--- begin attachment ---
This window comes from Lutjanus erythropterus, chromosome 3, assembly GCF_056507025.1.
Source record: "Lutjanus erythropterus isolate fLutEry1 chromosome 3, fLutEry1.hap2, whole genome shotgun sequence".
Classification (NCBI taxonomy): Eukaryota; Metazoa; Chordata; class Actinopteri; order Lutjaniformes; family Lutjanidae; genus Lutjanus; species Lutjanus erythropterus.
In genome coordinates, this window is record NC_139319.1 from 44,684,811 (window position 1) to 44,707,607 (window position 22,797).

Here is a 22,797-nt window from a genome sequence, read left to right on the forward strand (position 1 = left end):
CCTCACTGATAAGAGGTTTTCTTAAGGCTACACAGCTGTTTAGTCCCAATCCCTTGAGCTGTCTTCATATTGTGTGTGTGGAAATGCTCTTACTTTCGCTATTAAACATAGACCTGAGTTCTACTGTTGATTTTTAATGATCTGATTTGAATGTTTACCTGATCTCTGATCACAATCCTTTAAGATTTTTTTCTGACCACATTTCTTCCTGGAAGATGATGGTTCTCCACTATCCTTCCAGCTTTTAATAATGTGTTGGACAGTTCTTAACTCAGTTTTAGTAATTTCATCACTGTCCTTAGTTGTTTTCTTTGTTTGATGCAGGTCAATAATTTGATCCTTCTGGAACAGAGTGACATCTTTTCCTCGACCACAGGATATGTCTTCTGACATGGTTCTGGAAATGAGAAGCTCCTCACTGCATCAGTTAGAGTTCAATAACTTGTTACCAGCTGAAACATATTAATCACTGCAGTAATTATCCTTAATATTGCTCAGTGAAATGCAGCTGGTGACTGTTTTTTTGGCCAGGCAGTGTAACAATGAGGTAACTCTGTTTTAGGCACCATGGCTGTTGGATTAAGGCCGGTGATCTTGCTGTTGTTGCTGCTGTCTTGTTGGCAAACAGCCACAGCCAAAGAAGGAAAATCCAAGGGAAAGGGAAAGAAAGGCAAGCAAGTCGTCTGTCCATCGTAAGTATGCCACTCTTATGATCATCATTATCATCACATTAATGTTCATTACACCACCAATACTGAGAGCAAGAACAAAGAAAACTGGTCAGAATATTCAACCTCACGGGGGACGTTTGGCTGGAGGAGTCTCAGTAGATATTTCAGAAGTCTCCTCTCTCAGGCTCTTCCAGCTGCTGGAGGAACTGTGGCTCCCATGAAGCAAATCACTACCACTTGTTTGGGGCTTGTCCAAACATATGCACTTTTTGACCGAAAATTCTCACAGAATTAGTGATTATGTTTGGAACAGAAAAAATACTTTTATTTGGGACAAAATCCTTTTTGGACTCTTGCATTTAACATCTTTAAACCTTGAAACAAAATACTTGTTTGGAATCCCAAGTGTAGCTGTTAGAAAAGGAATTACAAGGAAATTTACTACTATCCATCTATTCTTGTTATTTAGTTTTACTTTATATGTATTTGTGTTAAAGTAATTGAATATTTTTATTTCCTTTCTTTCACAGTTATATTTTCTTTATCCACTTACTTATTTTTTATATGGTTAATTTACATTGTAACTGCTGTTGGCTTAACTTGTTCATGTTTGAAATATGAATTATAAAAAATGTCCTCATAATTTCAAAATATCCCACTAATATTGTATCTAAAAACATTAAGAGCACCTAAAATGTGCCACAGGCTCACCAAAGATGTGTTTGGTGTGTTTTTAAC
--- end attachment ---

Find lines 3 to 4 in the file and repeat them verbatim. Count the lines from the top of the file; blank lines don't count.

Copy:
Classification (NCBI taxonomy): Eukaryota; Metazoa; Chordata; class Actinopteri; order Lutjaniformes; family Lutjanidae; genus Lutjanus; species Lutjanus erythropterus.
In genome coordinates, this window is record NC_139319.1 from 44,684,811 (window position 1) to 44,707,607 (window position 22,797).